Tony Jeff: Technology and distracted driving

Posted by: Contributing columnist, Clarion-Ledger, Business, February635833795407067530-Tony-Jeff 10, 2016:

In case you’ve not been paying attention for the last 10 years, distracted driving is a problem that has reached epic proportions on America’s roadways. Sure, there have always been
distractions to drivers. Believe it or not, I used to pass the same commuter reading a book on his steering wheel on I-80 in Ohio at least once a week. Of course, today I would be tempted to pull out my cellphone and take a picture if I saw him, but that’s a perfect illustration of the biggest current distraction to drivers – cellphones.

Even though driving while texting or using social media is against the law in Mississippi, take a look around you on your way to or from work today. More than half of the drivers I see on many roads are on their cellphones. When the light turns green and no one notices, it’s aggravating and bad enough, but many of the people driving down the road are clearly an accident waiting to happen. Distracted driving is particularly dangerous for teen drivers and the statistics show that teens’ driving skills are impaired much more easily and they are much more likely to have an accident from cellphone use than more experienced drivers. Many employers also have liability issues as a result of having “no phone” policies in place, but doing nothing substantive and essentially looking the other way while their employees use their phones anyway.

Innovate Mississippi has worked with many different technology companies seeking to solve the problem — from apps that are supposed to automatically curtail texting and talking to devices that jam cellphone signals when the car is moving. (A cool, but currently illegal, solution.) There are problems with app-based solutions mostly because savvy users — especially teenagers — can usually get around them without too much trouble. I mentioned that jamming signals is illegal per FCC rules, so device solutions have had to try various ways to either tie-up or interfere with phone usage.

Of course one answer is to just turn off the phone or put it in airplane mode. Many people think it’s enough just to set the phone down, but the ping or tone of a text or call is simply too much to resist for nearly everyone, so for responsible drivers, turning the phone off is frankly the solution they should choose. That solution is rarely used by teenagers, though, and can’t be relied upon by employers of fleet drivers.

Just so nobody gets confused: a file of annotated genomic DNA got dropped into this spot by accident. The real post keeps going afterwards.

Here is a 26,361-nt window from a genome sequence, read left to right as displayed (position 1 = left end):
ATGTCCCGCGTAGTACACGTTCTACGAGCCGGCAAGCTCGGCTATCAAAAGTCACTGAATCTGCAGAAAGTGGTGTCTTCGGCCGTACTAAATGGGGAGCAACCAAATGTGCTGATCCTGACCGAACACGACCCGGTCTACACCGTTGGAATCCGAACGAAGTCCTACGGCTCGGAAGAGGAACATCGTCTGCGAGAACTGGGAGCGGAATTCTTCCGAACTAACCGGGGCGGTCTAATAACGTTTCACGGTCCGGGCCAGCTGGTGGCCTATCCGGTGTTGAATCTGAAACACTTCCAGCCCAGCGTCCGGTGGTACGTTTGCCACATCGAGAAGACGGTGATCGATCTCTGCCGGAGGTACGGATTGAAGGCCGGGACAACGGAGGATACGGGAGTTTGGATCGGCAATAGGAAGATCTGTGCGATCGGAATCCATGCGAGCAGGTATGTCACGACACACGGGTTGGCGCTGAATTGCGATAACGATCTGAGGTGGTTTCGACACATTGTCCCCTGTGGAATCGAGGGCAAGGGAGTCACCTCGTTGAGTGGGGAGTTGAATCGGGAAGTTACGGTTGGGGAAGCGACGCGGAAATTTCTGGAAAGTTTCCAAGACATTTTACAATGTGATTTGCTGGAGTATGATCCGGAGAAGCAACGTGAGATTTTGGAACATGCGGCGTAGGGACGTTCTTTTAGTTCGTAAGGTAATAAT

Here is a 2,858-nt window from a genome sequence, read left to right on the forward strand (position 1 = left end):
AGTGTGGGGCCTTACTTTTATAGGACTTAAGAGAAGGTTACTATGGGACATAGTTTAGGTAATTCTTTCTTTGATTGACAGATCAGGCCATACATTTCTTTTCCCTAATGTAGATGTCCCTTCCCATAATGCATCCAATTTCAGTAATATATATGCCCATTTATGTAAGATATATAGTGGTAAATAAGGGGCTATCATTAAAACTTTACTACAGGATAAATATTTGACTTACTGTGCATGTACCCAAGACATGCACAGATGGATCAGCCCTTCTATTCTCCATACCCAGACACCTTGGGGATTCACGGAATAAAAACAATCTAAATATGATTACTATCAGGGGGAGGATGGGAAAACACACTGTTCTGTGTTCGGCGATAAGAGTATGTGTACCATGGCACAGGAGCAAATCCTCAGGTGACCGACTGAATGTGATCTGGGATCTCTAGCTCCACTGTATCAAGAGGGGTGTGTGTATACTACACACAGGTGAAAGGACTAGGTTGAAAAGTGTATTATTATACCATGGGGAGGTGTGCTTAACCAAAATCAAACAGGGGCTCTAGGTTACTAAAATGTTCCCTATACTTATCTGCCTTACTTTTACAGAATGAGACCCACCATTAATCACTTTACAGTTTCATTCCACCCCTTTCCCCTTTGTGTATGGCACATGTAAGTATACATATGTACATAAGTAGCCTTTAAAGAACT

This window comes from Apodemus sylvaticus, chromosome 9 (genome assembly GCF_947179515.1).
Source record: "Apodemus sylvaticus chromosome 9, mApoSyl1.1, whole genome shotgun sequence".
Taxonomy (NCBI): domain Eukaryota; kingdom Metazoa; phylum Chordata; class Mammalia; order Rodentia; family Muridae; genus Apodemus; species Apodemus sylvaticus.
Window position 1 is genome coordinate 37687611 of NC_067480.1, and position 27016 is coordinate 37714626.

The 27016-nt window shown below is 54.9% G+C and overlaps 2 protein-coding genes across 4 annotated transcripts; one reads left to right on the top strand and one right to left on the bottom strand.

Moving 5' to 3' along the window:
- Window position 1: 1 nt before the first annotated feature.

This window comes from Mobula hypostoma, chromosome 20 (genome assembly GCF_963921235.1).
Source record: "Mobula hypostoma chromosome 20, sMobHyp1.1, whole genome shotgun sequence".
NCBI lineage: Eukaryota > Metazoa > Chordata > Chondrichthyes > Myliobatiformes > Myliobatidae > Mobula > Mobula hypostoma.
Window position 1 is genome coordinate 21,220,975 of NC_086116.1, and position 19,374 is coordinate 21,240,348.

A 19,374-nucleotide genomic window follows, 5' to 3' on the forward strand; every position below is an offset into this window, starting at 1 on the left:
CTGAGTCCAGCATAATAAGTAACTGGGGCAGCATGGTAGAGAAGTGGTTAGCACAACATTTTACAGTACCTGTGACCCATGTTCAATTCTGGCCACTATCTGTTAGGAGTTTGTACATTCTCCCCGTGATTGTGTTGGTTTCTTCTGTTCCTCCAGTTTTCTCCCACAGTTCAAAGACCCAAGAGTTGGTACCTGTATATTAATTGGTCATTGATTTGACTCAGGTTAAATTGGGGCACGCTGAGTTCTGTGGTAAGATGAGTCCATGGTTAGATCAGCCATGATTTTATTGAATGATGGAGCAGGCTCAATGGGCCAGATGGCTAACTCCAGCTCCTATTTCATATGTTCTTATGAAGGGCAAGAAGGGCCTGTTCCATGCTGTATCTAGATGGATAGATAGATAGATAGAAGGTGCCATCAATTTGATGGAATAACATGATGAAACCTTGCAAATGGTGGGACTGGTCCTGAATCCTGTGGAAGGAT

A Mississippi startup thinks it has the solution, however. VRM Telematics introduced a new product, Sentinel, at the 2016 Consumer Electronics Show. Sentinel is a patented distracted driving system for parents of teen drivers or fleet managers. The device detects cellphone use and provides a warning to the driver before sending a text or email to the parent or fleet manager. It also provides vehicle location and speeding information and even can be set to indicate when and where the vehicle is turned on and off. Innovate Mississippi has worked with VRM Telematics for a while, and it’s been exciting to see them get traction in the marketplace.

VRM Telematics is also counting on providing another technology solution not related to distracted driving — usage-based insurance. Where age, gender and driving record were once the only criteria used to determine insurance rates, now credit scores and other criteria are used in order to best correlate with driver risk. Insurance companies have introduced products that plug into your car in order to offer usage based insurance based on actual driving data pulled from the car’s own Onboard Diagnostic Module (called OBD2).

Unfortunately there is a big problem with OBD2 connected solutions. The OBD2 plug-in is a direct port into the computers that now operate modern vehicles. By plugging in a device that communicates with the outside world, hackers can now access, or even gain control of vehicles. If this sounds farfetched, please look up the stories online of the hacks that have been shown through these types of devices. It’s scary to think about a malicious hacker tacking control of braking and steering when you’re driving down the road. VRM Telematics is hoping they can provide all of the same valuable data from their hack-free device.

Distracted driving is not a problem that started with technology, but technology has certainly made the problem worse. We’re always excited to see a great little Mississippi company raise angel investment and launch in the marketplace. It’s even better when their product can stop a serious problem like distracted driving and help to save lives.

Tony Jeff is the president and CEO of Innovate Mississippi. He can be reached at tjeff@innovate.ms.

 

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